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Meet the EPC regulation

Published on Tuesday, 23 May 2023

In five years’ time all private rented properties will have to meet the C rating of the Energy Performance Certificate.


Originally, new rentals were required to have attained a C by 2025 and all others by 2028 but latest news indicates that the date will be pushed back to 2028 for all private lets.


When new legislation comes into force which requires property upgrades, inevitably the building trade comes under pressure, materials and labour are in high demand and prices rise. Thus, landlords who take the time to understand the new regulations and the investment required in their portfolio of properties to ensure they meet the C rating now, will not only be ahead of the game but could well save themselves both cost and headaches in the long term.


The maximum spend cap is set to be £10,000 for energy savings improvements, that is the amount the government expects landlords to pay out to upgrade each property or face a ban on renting the property. Acting sooner rather than later will also enable landlords to better spread the cost.


The UK has the oldest housing stock in Europe with almost 38% of its homes built before 1946 which means they are less energy efficient and upgrading can be expensive. According to UK residential property data company Outra, 4.5 million UK rental properties have an EPC D rating or below and 841,000 are in London.


The UK has a fairly poor record on the energy efficiency of its housing stock with some figures particularly startling. On average, homes in the UK lose heat three times faster than more energy efficient homes in Germany and the nation’s housing stock accounts for 16% of carbon emissions. However, the Energy Saving Trust puts the latter figure at 21%.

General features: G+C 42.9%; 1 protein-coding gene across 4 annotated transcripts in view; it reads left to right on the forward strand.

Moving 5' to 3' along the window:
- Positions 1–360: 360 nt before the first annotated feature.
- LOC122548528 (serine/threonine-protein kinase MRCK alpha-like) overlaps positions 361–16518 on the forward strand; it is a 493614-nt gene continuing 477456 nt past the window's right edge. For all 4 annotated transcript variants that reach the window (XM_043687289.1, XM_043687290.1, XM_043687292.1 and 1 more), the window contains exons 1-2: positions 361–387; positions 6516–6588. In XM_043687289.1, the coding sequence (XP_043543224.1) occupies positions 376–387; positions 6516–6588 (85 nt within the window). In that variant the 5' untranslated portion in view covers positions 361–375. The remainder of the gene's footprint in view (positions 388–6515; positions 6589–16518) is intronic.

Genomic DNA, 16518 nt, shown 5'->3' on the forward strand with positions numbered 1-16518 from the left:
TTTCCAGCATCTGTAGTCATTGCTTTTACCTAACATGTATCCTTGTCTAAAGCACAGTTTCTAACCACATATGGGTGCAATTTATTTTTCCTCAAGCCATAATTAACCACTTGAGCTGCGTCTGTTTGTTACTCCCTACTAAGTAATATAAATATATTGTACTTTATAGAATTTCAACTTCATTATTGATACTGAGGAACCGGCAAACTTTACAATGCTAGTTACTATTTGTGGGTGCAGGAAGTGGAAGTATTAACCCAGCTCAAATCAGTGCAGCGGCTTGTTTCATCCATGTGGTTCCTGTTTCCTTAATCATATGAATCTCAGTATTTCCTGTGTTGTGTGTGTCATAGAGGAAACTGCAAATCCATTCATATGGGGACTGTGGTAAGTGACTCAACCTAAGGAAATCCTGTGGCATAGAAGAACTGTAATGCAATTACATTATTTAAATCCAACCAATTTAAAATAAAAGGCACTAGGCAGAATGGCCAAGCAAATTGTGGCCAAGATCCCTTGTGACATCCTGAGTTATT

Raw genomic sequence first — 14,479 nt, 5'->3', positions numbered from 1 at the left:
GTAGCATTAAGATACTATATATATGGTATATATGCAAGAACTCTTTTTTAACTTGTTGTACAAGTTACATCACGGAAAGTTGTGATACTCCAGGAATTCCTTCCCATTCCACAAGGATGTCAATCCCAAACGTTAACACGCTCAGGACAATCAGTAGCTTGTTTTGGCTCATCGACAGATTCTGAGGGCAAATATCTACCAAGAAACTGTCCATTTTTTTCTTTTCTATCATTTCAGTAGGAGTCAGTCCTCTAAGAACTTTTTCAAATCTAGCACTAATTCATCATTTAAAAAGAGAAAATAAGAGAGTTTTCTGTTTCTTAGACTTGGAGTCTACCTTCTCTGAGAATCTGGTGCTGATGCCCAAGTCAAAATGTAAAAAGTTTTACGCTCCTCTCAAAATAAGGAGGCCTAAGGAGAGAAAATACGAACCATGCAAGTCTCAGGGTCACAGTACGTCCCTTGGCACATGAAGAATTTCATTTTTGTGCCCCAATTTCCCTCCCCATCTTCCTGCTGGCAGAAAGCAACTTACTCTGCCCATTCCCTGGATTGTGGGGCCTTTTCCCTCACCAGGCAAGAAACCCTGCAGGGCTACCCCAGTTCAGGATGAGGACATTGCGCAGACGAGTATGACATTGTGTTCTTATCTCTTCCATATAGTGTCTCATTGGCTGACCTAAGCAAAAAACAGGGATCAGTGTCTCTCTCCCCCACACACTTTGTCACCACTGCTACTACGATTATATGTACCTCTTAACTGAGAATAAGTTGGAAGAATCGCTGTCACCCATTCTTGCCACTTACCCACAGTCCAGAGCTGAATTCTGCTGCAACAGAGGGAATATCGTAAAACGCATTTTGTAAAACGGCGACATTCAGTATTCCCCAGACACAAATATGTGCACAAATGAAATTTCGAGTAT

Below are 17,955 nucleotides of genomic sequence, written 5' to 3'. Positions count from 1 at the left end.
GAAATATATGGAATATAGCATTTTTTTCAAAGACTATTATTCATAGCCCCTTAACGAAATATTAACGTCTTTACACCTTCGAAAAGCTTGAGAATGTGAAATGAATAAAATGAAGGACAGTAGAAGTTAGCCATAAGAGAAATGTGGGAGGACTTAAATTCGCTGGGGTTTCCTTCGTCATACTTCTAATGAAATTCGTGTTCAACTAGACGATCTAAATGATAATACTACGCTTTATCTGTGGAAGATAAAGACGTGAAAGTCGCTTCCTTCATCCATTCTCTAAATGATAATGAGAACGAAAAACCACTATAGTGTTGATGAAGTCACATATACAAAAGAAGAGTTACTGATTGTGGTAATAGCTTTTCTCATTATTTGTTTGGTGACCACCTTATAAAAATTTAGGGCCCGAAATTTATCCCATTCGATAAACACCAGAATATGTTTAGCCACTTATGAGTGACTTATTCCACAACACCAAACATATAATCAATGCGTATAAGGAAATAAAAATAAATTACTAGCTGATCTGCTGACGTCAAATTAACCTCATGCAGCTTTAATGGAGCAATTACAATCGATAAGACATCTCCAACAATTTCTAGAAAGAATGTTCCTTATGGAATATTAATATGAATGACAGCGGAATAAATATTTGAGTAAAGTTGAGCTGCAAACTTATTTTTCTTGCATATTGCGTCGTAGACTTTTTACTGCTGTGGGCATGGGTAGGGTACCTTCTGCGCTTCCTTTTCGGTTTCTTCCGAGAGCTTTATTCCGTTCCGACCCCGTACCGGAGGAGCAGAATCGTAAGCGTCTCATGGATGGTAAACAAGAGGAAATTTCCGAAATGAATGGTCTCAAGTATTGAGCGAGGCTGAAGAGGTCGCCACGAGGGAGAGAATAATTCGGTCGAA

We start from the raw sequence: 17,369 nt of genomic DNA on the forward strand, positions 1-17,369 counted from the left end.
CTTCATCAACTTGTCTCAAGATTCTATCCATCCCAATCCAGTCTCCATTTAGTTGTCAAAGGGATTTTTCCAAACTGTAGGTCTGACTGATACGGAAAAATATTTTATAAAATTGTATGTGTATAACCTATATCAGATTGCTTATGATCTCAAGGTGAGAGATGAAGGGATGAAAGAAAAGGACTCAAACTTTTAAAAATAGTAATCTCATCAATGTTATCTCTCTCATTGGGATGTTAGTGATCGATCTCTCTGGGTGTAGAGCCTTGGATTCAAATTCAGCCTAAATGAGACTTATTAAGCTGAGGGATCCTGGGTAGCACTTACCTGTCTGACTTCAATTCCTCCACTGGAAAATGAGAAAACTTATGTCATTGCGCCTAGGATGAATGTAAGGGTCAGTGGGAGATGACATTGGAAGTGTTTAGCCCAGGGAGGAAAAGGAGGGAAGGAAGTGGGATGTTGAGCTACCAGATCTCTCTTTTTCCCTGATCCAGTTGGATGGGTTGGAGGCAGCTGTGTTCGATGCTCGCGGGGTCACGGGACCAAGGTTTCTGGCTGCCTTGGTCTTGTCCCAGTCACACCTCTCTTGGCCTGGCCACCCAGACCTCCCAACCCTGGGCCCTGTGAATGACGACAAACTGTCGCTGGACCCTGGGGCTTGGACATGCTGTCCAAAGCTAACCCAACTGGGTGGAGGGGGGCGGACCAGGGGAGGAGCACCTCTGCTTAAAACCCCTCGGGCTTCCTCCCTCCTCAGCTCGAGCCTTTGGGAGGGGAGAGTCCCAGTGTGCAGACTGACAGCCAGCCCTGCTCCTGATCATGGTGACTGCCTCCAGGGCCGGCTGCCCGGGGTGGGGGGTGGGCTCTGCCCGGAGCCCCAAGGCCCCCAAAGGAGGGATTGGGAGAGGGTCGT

It is feared the onset of the new regulations could see many smaller landlords exiting the sector creating even more pressure on an already in-demand rental market. However, the real loser could well be the environment as landlords opt to buy up newer properties with typically better energy efficiency ratings for which they are also more likely to be able to rent at a premium meaning it could take some years before the older and less energy efficient housing stock in the UK is tackled.


Innovative solutions rather than punitive measures are few and far between, for example, mortgage lenders could incorporate a top-up on the loan purely to upgrade properties to become more energy efficient. The government also needs to ensure easy access to grants to encourage both homeowners and private landlords to improve the energy efficiency of their properties as for many, the cost is prohibitive.


There is plenty that landlords can be doing now and initially it should be to understand the EPC rating of their property and the improvements that can be made to boost it before making any investment in developments. The team at Bonsors can both undertake EPC ratings and provide advice on maximising budgets to make the necessary energy efficiency improvements. Bonsors’ property experts can also provide insights into potential tax incentives when undertaking energy efficiency improvements whilst grants may be available to both homeowners and property developers to undertake work.


About Bonsors

Bonsors are Chartered Surveyors and commercial property agents dealing with all aspects of commercial property in South West and West London, Surrey and Middlesex

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